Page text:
Dr. H: To be clear (which I believe you pointed-out), professional courtesy has nothing to do with money and everything to do with being neighborly. It’s about doing the right thing. It’s how I was brought up. Being in private practice, I offer professional courtesy (family medicine) frequently. To the dentist family across the street. To the podiatrist family two-doors up and to the attorneys next door. To the guy next to the clinic who does the taxes for my young staff. On and on. Frankly, it makes my day when I can help. It gives me a dopamine boost to ‘go out of the way’ for someone in need.

Dr. I: So-called “professional courtesy” is the type of favoritism that has ruined the world. It is very much the same as the favoritism practiced by the Mafia, many corrupt politicians, cults, secret societies, white supremacists, and other tribes that think they are better than everybody else, including being better than every other species of living thing. We will continue moving into a worsening world, with wars and extinctions, until we respect others as much as we respect ourselves and “our tribe.” Let us all hope for an end to “professional courtesy,” and work to end the tribal practice, so we can all move towards a fairer world.

Why Trolling?

Sometimes it’s a fine line between trolling and stating an opposite opinion. The difference is not necessarily what’s said, but how it’s said. Comments made by the medical troll resemble the persona of the mythical troll — angry, dirty, dark and hurtful.

Certain blogs are notorious for attracting trolls, e.g., YouTube video comments and social and professional network forums, including medical blogs. According to Lifewire, “Every internet troll has a different backstory and therefore different reasons for feeling the need to troll a community or an individual on the internet. They may feel depressed, attention-starved, angry, sad, jealous, narcissistic or some other emotion they may not be entirely conscious of that’s influencing their online behavior.” Physicians suffer high rates of burnout, depression and substance use, and in that respect, they are not much different than the general population.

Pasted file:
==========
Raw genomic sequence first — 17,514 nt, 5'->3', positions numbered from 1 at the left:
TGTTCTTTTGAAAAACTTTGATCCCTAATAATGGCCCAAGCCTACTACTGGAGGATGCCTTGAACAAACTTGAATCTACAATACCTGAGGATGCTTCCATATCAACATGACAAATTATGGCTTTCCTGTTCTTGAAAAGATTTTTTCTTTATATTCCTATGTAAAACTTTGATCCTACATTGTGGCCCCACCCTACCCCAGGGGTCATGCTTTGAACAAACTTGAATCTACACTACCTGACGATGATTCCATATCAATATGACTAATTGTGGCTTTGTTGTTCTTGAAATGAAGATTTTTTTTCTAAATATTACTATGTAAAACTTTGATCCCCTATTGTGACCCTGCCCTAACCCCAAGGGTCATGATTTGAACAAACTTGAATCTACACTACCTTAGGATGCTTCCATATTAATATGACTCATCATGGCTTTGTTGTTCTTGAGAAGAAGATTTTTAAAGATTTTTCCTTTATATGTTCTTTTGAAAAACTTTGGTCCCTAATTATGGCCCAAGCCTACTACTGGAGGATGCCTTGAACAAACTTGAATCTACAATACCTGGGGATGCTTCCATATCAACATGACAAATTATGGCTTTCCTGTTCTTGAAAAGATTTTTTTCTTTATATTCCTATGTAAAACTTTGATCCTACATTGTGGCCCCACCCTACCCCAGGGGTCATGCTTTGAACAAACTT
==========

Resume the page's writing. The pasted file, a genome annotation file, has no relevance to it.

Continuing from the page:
Richard Plotzker, an endocrinologist who blogs at Consult Maven, writes: “Our cyberspace antagonists, some of whom may have some real paucity of self-esteem prompting them to seek it from wherever they can, are really most like the curmudgeons. The trolls all have a life outside the internet. We have no way of knowing who would be our friends if we knew them or who would be given a Scarlet ‘A’ for their next birthday to sew onto the pocket of their white coat so we know to avoid them. Either way, they have only as much influence as we allow them to have. As the eminent psychiatrist Dr. Frankl reminded us, the ability to frame how we respond to a challenge is one of the few things in our absolute personal control.”

Indeed, the best way to deal with trolls on the internet is to ignore them.


My experience as a blogger highlights problems with content moderation apart from disinformation — specifically, problems posed by internet trolls on medical websites. Doctor trolls prevent medical blogs from being a safe space for free expression and diverse perspectives. Problems moderating comments on medical blogs are a microcosm of the problems facing social media giants Facebook, Twitter and others, with the exception that physicians should be held to higher standards than, say, individuals commenting on Facebook. Posting inaccurate, incomplete, biased, or false medical information could seriously harm patients.

To be sure, there have been attempts to fix the problems. Both Doximity and KevinMD are very transparent and post their guidelines. Prior to posting a comment on Doximity, individuals are reminded: “By posting you agree to our Community Guidelines.” KevinMD informs its audience that “comments are moderated before they are published. Please read the comment policy.”

Yet, enforcement has been an ongoing problem due to either a lack of resources or users circumventing the rules. Medical blogs need to tighten their screening processes, remove the trolls, and ensure only accurate information is posted and shared.

Some progress is being made. Dr. A was flagged, and his commenting privileges were restricted.

Physician, author, speaker, wellness advocate